May Jobs

Submitted by Rich Toscano on June 21, 2007 - 11:21am

The employment sectors that benefitted from our erstwhile housing boom, while having experienced seasonal growth in recent months, continue to shed jobs based on a year-over-year comparison. Between May 2006 and May 2007, the construction industry lost 6,900 jobs, retail lost 1,800 jobs, and finance and real estate gave up 3,200 jobs. The three sectors shed 11,900 jobs between them.

read more at voiceofsandiego.org

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Submitted by LA_Renter on June 21, 2007 - 1:02pm.

I read this on Mish's blog yesterday. I'm still in the camp that recession, starting with San Diego is a distinct possibility by the end of this year.

"Californians' consumer confidence in the economy took a dive in the second quarter of 2007, plunging into the pool of pessimism by 19 index points. Economist Esmael Adibi called the drop "astonishing" - the steepest he's seen since 2002 when Chapman University's Gary Anderson Center for Economic Research of Orange County began sending surveys to California residents.

"There could be even more of a slump in the next quarter," Adibi said, as the survey of California residents reflects diminished enthusiasm on the part of consumers in the state to buy big-ticket items over the next six months.

The 19-point drop, from 101.9 down to 82.8, is considered significant because the consumer confidence index hasn't dropped this sharply since 2002 when the state budget was in flux. And that has people trying to hold onto more of the money they have - uncertain what tomorrow may bring."

Submitted by cr on June 21, 2007 - 3:26pm.

Agreed. If not this year, the next one.

I had a conversation with my millionaire old lady landlord this morning. She's a realtor and says the California real estate agent association says job growth is strong and things overall are all good.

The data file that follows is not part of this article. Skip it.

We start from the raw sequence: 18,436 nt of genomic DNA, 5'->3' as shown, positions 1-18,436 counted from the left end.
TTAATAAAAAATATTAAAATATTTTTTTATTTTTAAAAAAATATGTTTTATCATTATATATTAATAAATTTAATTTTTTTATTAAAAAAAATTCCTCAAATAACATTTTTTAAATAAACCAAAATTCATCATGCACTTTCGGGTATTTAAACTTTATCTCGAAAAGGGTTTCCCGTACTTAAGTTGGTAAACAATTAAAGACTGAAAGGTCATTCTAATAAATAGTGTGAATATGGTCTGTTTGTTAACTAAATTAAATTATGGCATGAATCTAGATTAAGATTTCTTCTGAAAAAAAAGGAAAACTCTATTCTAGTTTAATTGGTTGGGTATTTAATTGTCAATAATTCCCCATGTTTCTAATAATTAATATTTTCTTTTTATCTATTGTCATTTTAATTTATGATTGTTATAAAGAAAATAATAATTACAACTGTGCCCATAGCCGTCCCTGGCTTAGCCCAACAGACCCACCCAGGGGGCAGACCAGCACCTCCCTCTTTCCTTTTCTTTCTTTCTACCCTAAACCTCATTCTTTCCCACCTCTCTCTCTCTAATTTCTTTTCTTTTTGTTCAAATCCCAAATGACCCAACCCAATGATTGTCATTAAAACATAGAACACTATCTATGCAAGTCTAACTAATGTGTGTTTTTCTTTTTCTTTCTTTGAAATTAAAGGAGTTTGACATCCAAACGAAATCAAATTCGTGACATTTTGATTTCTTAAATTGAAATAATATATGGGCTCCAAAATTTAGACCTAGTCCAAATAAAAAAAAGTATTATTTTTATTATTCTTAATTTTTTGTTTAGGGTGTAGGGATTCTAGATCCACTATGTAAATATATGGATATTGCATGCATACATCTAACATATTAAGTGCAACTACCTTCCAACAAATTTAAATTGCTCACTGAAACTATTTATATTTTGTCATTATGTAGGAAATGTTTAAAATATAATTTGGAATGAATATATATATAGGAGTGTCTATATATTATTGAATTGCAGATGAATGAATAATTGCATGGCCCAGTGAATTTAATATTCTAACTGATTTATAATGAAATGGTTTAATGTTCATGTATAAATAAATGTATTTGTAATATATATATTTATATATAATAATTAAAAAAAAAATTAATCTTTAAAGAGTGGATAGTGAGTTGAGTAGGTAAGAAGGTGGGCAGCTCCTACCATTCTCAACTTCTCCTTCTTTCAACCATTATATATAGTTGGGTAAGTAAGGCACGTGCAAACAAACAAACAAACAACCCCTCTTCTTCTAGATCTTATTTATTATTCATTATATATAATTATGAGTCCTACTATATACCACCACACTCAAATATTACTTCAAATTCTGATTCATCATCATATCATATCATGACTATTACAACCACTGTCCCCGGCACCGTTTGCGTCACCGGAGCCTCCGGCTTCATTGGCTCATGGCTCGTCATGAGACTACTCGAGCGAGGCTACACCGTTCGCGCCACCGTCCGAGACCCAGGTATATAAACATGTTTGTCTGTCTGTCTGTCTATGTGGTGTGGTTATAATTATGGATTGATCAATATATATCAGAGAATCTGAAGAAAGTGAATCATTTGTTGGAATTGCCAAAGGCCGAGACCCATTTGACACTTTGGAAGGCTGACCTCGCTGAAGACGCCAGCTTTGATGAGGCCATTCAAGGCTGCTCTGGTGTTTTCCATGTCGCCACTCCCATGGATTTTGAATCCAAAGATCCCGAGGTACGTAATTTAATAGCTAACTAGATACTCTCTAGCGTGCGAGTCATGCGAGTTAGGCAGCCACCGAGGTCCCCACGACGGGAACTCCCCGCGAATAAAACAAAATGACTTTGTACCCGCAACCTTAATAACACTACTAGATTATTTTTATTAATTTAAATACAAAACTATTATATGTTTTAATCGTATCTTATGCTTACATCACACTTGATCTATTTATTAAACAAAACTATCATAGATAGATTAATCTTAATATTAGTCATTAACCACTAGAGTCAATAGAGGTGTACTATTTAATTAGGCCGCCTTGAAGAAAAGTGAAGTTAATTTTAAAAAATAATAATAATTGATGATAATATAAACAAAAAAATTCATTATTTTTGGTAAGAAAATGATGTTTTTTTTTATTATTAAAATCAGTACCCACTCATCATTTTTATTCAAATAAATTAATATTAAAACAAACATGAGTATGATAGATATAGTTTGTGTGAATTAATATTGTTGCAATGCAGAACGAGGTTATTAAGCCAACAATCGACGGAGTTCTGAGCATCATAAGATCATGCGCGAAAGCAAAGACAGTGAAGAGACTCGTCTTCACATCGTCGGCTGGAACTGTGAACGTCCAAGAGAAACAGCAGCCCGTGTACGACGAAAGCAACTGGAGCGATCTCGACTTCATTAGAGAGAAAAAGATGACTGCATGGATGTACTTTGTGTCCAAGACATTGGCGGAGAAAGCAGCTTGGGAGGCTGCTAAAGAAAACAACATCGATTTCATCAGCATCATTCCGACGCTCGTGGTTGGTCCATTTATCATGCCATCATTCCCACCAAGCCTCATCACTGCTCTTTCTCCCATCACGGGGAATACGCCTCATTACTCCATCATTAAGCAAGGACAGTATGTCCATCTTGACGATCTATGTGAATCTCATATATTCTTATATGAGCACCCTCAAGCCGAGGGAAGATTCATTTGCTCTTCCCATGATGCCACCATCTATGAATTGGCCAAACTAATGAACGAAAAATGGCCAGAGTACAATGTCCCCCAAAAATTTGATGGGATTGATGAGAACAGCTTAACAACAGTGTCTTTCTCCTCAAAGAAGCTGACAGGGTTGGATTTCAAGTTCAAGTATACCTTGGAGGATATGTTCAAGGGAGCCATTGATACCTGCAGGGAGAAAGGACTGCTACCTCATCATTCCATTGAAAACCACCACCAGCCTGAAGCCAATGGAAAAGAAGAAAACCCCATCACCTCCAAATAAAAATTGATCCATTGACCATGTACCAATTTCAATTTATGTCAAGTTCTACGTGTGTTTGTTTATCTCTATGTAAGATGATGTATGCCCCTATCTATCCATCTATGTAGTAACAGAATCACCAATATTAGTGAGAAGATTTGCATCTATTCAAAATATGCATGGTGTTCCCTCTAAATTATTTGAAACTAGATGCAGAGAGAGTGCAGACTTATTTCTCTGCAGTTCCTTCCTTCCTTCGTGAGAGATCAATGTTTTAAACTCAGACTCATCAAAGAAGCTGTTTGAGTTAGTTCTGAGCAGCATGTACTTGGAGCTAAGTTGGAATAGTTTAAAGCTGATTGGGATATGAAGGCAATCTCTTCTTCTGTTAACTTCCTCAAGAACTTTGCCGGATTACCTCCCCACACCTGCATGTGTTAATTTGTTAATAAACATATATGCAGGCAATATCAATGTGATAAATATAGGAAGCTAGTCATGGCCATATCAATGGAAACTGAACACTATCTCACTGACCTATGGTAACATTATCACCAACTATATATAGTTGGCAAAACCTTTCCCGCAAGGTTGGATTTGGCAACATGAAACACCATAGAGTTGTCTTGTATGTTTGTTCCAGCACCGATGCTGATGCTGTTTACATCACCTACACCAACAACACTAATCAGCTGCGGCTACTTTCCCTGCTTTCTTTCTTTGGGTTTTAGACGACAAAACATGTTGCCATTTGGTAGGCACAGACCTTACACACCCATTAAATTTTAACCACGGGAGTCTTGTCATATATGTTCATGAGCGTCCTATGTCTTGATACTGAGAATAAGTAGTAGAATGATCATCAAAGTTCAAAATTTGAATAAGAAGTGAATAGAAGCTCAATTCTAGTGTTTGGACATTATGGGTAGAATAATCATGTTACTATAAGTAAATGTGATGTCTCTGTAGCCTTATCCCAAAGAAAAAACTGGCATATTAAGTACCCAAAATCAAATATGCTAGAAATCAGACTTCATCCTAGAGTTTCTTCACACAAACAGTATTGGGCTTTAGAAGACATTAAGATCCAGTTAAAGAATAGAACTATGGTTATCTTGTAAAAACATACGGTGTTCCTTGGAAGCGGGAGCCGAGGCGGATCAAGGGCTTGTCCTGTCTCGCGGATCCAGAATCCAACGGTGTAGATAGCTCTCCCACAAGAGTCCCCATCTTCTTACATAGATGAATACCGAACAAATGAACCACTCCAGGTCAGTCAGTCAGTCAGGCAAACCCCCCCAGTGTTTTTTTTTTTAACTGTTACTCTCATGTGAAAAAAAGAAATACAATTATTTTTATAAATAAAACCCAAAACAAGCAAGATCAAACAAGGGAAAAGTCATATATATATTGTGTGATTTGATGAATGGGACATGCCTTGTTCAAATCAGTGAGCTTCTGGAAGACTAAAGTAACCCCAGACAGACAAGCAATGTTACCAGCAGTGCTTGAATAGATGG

People often claim this and point to the aerospace layoffs of the 90's as justification for the high prices this time around.

I find it funny that housing tips back to reality and they instanly point at anything they can to convince would-be buyers that everything is okay.

I argue that this time around the layoffs are going to come as a result of the bubble popping, not be the cause of it. That makes a big difference in the timing of prices falling vs. employment levels.

As prices fall and foreclosures rise, everyone who made a buck of the boom - from cleanup crews, to managers of MBS' - is going to feel the pinch. As those incomes dry up, prices will be hit even harder.

Detroit and Ohio are similar to the aerospace bust and as a percentage they are only slightly worse than California.

Submitted by jg on June 21, 2007 - 5:16pm.

Nice slice and dice, Rich. Yep, those are ugly losses and weak growth.

And, the last three months' seasonally adjusted data, month-over-month, is even more ominous.

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